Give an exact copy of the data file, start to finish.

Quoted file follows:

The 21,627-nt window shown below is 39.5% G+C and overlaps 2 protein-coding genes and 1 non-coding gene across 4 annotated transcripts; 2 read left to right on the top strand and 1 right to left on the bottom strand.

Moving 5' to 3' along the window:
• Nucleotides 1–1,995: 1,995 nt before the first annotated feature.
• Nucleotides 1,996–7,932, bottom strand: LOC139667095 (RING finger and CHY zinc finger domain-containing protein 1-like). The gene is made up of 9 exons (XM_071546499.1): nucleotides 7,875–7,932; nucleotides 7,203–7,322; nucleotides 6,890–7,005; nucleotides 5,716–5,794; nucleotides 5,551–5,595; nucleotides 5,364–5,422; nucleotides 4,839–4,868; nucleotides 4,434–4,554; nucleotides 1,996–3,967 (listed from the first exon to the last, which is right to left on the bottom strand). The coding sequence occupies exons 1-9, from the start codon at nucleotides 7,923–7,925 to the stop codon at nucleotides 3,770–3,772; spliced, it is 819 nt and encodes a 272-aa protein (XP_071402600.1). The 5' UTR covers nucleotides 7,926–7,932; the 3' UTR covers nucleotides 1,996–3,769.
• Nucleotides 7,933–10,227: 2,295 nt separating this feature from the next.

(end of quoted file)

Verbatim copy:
The 21,627-nt window shown below is 39.5% G+C and overlaps 2 protein-coding genes and 1 non-coding gene across 4 annotated transcripts; 2 read left to right on the top strand and 1 right to left on the bottom strand.

Moving 5' to 3' along the window:
• Nucleotides 1–1,995: 1,995 nt before the first annotated feature.
• Nucleotides 1,996–7,932, bottom strand: LOC139667095 (RING finger and CHY zinc finger domain-containing protein 1-like). The gene is made up of 9 exons (XM_071546499.1): nucleotides 7,875–7,932; nucleotides 7,203–7,322; nucleotides 6,890–7,005; nucleotides 5,716–5,794; nucleotides 5,551–5,595; nucleotides 5,364–5,422; nucleotides 4,839–4,868; nucleotides 4,434–4,554; nucleotides 1,996–3,967 (listed from the first exon to the last, which is right to left on the bottom strand). The coding sequence occupies exons 1-9, from the start codon at nucleotides 7,923–7,925 to the stop codon at nucleotides 3,770–3,772; spliced, it is 819 nt and encodes a 272-aa protein (XP_071402600.1). The 5' UTR covers nucleotides 7,926–7,932; the 3' UTR covers nucleotides 1,996–3,769.
• Nucleotides 7,933–10,227: 2,295 nt separating this feature from the next.